25th October 2019

A visit to Antony Gormley at the Royal Academy. My friend is not an art fan, but I think this may convert her. The show is a large collection of works, some are brand new and others are reworked for the RA.

As I expect there are a large number of visitors and I am disappointed at how many do not even look at some of the pieces. However, my friend is patient and we spend a long time wandering around. There is much to admire, and I am glad that I watched the RA videos in order that I understood the scale of the work and the processes involved.

My favourite is “Matrix 111”, 2019, where reinforcing steel mesh has been assembled and suspended from the ceiling. I sat for a long time contemplating this work and observing how other people interacted with the work. Without fail, everyone entered the room and made for the middle of space underneath the structure, to gaze into the depths above them.

“Last Horizon!”’ 2008 would be familiar to many. There are 24 body forms cast from iron suspended around the room. Gormley apparently created these forms back in the 1990’s by wrapping his body first in cling film, then in scrim and plaster and holding the pose until the plaster dried. He learned how to do this using meditation techniques he learned while travelling in India and meditating for 12 hours a day at a Buddhist temple.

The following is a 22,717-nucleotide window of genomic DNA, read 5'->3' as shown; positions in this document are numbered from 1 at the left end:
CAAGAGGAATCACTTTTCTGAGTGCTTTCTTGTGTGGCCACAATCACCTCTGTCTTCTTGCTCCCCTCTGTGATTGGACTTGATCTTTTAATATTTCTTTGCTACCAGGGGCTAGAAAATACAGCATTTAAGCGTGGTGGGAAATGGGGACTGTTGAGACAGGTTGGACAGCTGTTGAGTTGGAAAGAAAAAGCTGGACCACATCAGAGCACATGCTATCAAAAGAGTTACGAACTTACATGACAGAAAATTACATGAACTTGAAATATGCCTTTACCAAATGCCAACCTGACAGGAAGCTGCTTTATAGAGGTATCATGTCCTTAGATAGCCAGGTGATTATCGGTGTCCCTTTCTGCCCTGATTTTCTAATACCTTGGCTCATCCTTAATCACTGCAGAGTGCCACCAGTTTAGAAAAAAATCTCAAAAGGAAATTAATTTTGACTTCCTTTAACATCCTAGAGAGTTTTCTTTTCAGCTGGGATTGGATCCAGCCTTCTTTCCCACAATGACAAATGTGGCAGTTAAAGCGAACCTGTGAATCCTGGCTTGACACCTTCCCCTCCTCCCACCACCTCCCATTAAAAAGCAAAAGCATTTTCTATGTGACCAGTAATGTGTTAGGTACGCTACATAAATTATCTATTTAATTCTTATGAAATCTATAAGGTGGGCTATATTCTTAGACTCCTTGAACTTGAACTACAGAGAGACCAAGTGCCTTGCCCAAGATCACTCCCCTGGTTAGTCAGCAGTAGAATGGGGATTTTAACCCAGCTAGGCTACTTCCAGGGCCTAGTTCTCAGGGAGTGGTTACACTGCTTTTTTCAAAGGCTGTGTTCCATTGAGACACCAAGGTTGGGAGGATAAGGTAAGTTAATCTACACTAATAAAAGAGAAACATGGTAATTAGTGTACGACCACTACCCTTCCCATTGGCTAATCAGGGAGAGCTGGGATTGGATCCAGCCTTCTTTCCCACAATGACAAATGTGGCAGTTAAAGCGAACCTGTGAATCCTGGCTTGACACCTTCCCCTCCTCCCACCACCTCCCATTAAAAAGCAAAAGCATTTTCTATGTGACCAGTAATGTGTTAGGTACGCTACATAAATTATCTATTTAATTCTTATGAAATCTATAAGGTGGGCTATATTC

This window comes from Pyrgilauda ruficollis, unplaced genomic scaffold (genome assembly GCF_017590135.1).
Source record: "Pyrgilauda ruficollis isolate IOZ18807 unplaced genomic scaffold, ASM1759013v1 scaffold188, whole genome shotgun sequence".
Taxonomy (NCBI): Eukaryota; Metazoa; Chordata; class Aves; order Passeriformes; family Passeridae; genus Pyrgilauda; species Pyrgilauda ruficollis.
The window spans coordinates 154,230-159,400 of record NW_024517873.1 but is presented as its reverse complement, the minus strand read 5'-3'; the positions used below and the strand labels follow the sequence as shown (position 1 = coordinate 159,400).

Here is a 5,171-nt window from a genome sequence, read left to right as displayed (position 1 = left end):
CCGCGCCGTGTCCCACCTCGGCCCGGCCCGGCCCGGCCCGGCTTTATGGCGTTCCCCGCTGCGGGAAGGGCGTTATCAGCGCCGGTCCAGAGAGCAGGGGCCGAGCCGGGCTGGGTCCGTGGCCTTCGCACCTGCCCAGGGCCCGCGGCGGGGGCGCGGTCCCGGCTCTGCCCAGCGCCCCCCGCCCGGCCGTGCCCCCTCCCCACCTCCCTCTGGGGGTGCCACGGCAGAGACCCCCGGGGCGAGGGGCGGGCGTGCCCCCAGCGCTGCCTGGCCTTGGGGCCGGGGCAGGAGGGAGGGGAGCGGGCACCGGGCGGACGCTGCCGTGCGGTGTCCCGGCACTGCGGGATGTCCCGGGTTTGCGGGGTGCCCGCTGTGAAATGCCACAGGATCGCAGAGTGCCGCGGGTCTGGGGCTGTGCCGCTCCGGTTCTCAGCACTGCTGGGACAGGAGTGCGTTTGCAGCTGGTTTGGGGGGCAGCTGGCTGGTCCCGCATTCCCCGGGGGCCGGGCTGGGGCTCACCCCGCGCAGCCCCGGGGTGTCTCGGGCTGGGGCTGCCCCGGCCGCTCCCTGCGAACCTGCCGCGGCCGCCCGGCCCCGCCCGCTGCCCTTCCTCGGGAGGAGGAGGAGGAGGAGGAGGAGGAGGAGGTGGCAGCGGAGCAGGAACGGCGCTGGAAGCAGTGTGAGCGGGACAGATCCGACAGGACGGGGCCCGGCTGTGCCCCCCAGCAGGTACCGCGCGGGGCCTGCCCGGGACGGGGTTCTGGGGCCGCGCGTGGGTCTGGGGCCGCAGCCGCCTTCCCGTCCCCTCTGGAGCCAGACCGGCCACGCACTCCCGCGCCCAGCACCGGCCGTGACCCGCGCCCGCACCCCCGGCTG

The figures are familiar because they are often recreated. 100 stand on Crosby Beach in Merseyside, initially placed there for the Liverpool Biennale in 2005, and still there today.

As Gormley has said, our bodies are hosts to whole communities of other organisms – even if we’re not aware of it. “In every cubic millimetre of the saliva in my mouth there are about a hundred million bacteria. Totally independent, mono-cellular organisms, of which I am the host… When it comes to the body, any notion of ‘me’ or ‘mine’ is simply an inaccurate reflection of the fact that we are all part of bigger systems, the truth of which we will never know”. This is illustrated in “Host” 2019. Gormley floods a space with mud and saltwater in what he calls a “primal soup”. The soup is then allowed to underact with the environment.